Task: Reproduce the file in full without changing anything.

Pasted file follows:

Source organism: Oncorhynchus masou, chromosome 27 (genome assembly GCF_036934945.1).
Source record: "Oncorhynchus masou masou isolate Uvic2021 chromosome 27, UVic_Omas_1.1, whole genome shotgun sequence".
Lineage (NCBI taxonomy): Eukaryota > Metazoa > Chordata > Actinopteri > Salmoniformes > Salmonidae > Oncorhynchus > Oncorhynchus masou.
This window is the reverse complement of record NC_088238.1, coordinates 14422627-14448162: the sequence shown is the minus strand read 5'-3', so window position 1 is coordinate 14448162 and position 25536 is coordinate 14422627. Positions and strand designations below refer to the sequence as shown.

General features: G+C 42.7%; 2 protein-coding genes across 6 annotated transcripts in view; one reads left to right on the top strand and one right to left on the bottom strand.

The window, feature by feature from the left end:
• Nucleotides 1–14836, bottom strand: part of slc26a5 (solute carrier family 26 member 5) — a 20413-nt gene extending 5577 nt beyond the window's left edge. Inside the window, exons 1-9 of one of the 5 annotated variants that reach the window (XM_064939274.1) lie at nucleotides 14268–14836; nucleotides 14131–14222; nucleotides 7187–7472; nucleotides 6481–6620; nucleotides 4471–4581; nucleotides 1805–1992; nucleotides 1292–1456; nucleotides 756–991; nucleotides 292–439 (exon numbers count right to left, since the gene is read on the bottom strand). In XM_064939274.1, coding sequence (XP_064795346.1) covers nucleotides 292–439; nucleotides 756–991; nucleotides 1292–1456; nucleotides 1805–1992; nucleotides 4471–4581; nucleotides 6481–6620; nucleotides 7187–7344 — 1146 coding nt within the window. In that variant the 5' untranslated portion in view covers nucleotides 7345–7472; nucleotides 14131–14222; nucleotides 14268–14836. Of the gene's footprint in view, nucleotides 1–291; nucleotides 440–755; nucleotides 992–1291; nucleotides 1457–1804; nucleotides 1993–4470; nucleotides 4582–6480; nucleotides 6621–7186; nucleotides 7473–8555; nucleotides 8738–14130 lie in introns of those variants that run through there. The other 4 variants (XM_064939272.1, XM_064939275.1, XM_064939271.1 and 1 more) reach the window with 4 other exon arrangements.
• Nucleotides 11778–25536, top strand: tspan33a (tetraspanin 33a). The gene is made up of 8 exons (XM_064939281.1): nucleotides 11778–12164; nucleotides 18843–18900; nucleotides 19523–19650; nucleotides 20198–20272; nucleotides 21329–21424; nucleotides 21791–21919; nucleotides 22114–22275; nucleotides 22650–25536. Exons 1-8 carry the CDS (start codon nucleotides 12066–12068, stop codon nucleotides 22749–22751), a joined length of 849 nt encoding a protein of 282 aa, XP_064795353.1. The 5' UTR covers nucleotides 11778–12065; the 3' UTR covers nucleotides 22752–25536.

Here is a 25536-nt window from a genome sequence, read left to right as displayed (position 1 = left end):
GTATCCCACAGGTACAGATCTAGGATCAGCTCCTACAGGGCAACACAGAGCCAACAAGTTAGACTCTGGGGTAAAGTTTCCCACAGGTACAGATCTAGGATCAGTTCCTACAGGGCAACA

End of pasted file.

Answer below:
Source organism: Oncorhynchus masou, chromosome 27 (genome assembly GCF_036934945.1).
Source record: "Oncorhynchus masou masou isolate Uvic2021 chromosome 27, UVic_Omas_1.1, whole genome shotgun sequence".
Lineage (NCBI taxonomy): Eukaryota > Metazoa > Chordata > Actinopteri > Salmoniformes > Salmonidae > Oncorhynchus > Oncorhynchus masou.
This window is the reverse complement of record NC_088238.1, coordinates 14422627-14448162: the sequence shown is the minus strand read 5'-3', so window position 1 is coordinate 14448162 and position 25536 is coordinate 14422627. Positions and strand designations below refer to the sequence as shown.

General features: G+C 42.7%; 2 protein-coding genes across 6 annotated transcripts in view; one reads left to right on the top strand and one right to left on the bottom strand.

The window, feature by feature from the left end:
• Nucleotides 1–14836, bottom strand: part of slc26a5 (solute carrier family 26 member 5) — a 20413-nt gene extending 5577 nt beyond the window's left edge. Inside the window, exons 1-9 of one of the 5 annotated variants that reach the window (XM_064939274.1) lie at nucleotides 14268–14836; nucleotides 14131–14222; nucleotides 7187–7472; nucleotides 6481–6620; nucleotides 4471–4581; nucleotides 1805–1992; nucleotides 1292–1456; nucleotides 756–991; nucleotides 292–439 (exon numbers count right to left, since the gene is read on the bottom strand). In XM_064939274.1, coding sequence (XP_064795346.1) covers nucleotides 292–439; nucleotides 756–991; nucleotides 1292–1456; nucleotides 1805–1992; nucleotides 4471–4581; nucleotides 6481–6620; nucleotides 7187–7344 — 1146 coding nt within the window. In that variant the 5' untranslated portion in view covers nucleotides 7345–7472; nucleotides 14131–14222; nucleotides 14268–14836. Of the gene's footprint in view, nucleotides 1–291; nucleotides 440–755; nucleotides 992–1291; nucleotides 1457–1804; nucleotides 1993–4470; nucleotides 4582–6480; nucleotides 6621–7186; nucleotides 7473–8555; nucleotides 8738–14130 lie in introns of those variants that run through there. The other 4 variants (XM_064939272.1, XM_064939275.1, XM_064939271.1 and 1 more) reach the window with 4 other exon arrangements.
• Nucleotides 11778–25536, top strand: tspan33a (tetraspanin 33a). The gene is made up of 8 exons (XM_064939281.1): nucleotides 11778–12164; nucleotides 18843–18900; nucleotides 19523–19650; nucleotides 20198–20272; nucleotides 21329–21424; nucleotides 21791–21919; nucleotides 22114–22275; nucleotides 22650–25536. Exons 1-8 carry the CDS (start codon nucleotides 12066–12068, stop codon nucleotides 22749–22751), a joined length of 849 nt encoding a protein of 282 aa, XP_064795353.1. The 5' UTR covers nucleotides 11778–12065; the 3' UTR covers nucleotides 22752–25536.

Here is a 25536-nt window from a genome sequence, read left to right as displayed (position 1 = left end):
GTATCCCACAGGTACAGATCTAGGATCAGCTCCTACAGGGCAACACAGAGCCAACAAGTTAGACTCTGGGGTAAAGTTTCCCACAGGTACAGATCTAGGATCAGTTCCTACAGGGCAACA